Calcific tendonitis is a condition that causes the formation of a small sized calcium deposit within any tendon in the body. The most common place are the tendons of the rotator cuff. These deposits are usually found in individuals at least 30-40 years old. The calcium deposits are not always painful, and even when painful they will often spontaneously resolve after a period of one to four weeks. It is linked to many other conditions, such as Adhesive Capsulitis and Subacromial Impingement.
What causes it?
The cause of calcium deposits within the rotator cuff tendon (calcific tendonitis) is not entirely understood. Different ideas have been suggested, including blood supply and ageing of the tendon, but the evidence to support these conclusions is not clear. One of the most compelling arguments is delayed healing.
Usually the tendon heals through the action of collagen forming cells (fibroblasts). After a period of weeks or months, the fibroblasts become less numerous in the region and are replaced by osteoblasts (bone forming cells). The osteoblasts, in turn stimulate the growth of bone (calcium) in the tendon. Hence the main reason for the development of calcific tendonitis appears to be delayed healing.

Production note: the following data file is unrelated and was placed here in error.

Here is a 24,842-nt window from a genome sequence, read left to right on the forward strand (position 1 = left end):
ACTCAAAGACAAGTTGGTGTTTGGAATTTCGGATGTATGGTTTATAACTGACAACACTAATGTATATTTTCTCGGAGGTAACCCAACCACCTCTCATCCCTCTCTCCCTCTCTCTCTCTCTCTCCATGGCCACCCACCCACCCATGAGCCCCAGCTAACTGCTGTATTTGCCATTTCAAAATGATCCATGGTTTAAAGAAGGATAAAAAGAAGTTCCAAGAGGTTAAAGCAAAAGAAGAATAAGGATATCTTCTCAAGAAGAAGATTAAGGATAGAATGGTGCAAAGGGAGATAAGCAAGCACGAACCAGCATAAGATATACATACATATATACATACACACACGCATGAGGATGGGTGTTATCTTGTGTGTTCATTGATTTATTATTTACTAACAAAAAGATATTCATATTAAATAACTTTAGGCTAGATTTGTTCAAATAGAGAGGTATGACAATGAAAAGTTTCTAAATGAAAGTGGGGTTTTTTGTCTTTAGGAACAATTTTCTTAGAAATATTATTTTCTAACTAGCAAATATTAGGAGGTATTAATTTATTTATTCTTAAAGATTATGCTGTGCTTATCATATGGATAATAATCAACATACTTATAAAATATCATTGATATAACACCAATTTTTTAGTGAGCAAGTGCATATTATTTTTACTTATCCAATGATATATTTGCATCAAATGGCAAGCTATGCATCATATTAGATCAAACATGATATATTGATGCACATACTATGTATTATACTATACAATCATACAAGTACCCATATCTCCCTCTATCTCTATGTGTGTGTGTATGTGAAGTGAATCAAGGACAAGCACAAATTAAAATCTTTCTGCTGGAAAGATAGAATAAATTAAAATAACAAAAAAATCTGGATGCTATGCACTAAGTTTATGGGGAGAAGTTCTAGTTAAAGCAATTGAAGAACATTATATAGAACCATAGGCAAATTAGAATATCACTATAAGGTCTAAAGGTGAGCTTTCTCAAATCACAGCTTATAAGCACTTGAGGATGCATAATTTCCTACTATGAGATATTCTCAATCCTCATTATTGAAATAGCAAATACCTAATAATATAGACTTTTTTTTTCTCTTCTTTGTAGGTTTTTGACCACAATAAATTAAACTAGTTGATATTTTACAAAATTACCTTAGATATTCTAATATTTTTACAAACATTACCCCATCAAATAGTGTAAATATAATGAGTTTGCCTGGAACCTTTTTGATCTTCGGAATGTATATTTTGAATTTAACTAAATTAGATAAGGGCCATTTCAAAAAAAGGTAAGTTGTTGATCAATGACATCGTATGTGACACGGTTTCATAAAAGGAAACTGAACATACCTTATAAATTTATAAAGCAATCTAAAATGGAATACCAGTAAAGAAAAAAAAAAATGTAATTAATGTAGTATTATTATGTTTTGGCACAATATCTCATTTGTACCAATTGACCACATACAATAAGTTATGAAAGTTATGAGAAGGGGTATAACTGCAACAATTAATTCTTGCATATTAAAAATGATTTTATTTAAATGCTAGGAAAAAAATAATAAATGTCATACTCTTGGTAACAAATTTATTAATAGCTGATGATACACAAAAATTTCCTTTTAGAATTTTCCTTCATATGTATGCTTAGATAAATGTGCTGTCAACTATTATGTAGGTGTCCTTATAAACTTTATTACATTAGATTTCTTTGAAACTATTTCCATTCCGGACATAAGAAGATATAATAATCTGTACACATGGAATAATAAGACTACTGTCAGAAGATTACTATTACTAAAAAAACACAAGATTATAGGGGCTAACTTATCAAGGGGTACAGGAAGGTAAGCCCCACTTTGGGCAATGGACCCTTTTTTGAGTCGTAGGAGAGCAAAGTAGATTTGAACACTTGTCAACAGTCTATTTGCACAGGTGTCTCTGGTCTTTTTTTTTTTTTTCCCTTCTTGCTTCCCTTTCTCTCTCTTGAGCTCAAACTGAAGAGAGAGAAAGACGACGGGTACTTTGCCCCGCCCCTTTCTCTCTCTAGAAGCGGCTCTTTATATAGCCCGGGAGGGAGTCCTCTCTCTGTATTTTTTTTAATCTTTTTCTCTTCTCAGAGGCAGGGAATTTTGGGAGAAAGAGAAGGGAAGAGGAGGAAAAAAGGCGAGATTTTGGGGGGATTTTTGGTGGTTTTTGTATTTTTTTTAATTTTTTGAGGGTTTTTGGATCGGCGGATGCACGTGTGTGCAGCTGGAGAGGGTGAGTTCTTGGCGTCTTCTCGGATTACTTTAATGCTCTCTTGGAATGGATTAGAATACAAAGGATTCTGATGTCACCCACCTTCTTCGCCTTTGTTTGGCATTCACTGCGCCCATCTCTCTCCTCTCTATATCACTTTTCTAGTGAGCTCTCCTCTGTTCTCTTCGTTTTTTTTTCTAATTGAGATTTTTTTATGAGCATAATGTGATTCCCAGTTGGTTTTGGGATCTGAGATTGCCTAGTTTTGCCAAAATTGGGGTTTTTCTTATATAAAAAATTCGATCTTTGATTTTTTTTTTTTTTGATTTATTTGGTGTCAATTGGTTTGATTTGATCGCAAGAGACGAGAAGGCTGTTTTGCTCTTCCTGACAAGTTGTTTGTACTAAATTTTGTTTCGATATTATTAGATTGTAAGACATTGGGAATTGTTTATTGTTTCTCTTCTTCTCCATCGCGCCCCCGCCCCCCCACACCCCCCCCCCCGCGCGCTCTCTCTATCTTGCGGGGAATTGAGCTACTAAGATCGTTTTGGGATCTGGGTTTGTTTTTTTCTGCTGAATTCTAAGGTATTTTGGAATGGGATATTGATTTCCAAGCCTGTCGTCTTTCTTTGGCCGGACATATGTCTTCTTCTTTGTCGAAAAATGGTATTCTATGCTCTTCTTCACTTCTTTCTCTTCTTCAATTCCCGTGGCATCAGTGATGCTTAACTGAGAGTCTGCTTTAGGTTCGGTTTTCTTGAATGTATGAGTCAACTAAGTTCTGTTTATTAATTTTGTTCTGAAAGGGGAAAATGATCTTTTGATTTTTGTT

Calcific Tendinitis typical course
- Pre-calcification Stage: individuals usually do not have any symptoms in this stage. At this point in time, the site where the calcifications tend to develop undergo cellular changes that predispose the tissues to developing calcium deposits.
- Calcific Stage: during this stage, the calcium is excreted from cells and then coalesces into calcium deposits. When seen, the calcium looks chalky, it is not a solid piece of bone. Once the calcification has formed, a so-called resting phase begins, this is not a painful period and may last a varied length of time. After the resting phase, a resorptive phase begins–this is the most painful phase of calcific tendonitis. During this resorptive phase, the calcium deposit looks something like toothpaste.
- Postcalcific Stage: this is usually a painless stage as the calcium deposit disappears and is replaced by more normal appearing rotator cuff tendon.
As Calcific Tendinitis is directly linked to Frozen Shoulder and Adhesive Capsulitis, symptoms can be the same as those conditions:
- pain on movement
- stiffness and lack of movement
- painful swelling around the joint
- can present bulging tendons due to crystal deposits